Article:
China’s hard line a sign of weakness not strength



In an illuminating anecdote that David Shambaugh heard from two Chinese officials who witnessed an encounter between Hu Jintao and Russian leader Vladimir Putin with Beijing’s increasingly harsh scrutiny of NGOs, The FT’s Tom Mitchell reports.

He writes that Mr Putin “physically grab[bed] Hu by the lapel at a summit and [told] him: ‘If you do not get a grip on these NGOs in China, as we are doing in Russia, you will have a revolution!’”

Now, Shambaugh’s assessment in his new book, China’s Future, is that “China is today more repressive than at any time since the post-Tiananmen period”, Mitchell adds:

Rights lawyers, labour activists, non-governmental organisations and other civil society actors who were tolerated by the party a decade ago are now targets of an intensifying crackdown that reflects not strength but “a zero-sum approach to power and a highly insecure regime that lacks intrinsic confidence and does not trust its population”.

When the Wall Street Journal published Shambaugh’s essay – “The Coming Chinese Crackup” – predicting the demise of China’s Communist party last year, the reaction of officials in the foreign ministry in Beijing was immediate and predictable. According to people familiar with the exchange, they told a senior editor at the newspaper to “take it down now”.

As Shambaugh, professor of international affairs at George Washington University, told a recent meeting at the National Endowment for Democracy, the party’s embrace of “hard authoritarianism” is a sign of weakness, not strength.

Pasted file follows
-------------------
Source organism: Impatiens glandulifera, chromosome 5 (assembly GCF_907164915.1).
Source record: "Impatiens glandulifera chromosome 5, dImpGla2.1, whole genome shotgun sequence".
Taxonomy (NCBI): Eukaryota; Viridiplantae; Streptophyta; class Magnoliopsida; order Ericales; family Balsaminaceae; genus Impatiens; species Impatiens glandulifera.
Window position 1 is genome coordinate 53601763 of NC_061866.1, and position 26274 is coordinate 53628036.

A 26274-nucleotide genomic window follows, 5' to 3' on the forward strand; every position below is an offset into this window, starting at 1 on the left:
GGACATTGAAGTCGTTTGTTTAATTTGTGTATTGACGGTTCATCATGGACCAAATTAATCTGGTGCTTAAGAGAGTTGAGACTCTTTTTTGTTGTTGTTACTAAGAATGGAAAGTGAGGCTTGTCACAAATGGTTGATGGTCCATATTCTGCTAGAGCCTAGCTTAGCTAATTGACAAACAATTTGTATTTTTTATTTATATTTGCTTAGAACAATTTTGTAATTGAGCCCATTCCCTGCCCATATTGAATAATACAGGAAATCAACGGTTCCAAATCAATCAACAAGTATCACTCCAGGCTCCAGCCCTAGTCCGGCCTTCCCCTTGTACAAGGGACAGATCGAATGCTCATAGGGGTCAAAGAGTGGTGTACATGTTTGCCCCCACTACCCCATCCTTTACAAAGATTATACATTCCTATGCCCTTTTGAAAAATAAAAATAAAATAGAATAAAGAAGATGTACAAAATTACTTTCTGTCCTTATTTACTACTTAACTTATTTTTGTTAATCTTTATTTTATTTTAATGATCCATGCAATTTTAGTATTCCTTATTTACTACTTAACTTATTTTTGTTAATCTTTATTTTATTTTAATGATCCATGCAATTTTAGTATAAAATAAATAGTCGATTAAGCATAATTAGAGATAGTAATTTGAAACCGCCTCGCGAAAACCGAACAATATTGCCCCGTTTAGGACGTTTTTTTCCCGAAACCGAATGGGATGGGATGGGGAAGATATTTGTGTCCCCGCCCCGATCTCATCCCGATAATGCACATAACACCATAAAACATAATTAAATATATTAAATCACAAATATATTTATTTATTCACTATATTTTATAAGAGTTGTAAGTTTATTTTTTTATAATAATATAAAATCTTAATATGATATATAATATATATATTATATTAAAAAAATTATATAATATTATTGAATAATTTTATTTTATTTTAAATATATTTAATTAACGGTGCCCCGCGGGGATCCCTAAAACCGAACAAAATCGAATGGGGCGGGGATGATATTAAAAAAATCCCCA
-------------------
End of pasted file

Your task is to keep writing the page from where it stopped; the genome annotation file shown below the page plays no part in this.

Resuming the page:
In China’s Future, Shambaugh writes: “Even party loyalists are just going through the motions . . . the regime’s propaganda has lost its power, and the emperor has no clothes,” the FT’s Mitchell adds:

A year ago, this argument went against the conventional wisdom. The emperor in question, Xi Jinping, president and party general secretary, was riding high, recognised by friend and foe as China’s most powerful leader since Deng Xiaoping or even Mao Zedong. Then his administration botched a stock market rescue and roiled global markets with seemingly erratic changes in currency policy. In the context of slowing economic growth, propped up by ever greater debt levels, people are asking whether the new emperor has lost the plot….

Back in 1998, according to his argument, Jiang Zemin, then president, Premier Zhu Rongji and Vice-President Zeng Qinghong steered China from a period of intense repression after the 1989 massacre to a period of “soft authoritarianism”, during which the party sought to “manage political change rather than resist it”. Shambaugh credits this to Mr Zeng, a figure little known outside China, who said in 2004: “A party that is not dynamic and does not change with the times will become moribund and cut off from its popular base until it ultimately dies.”

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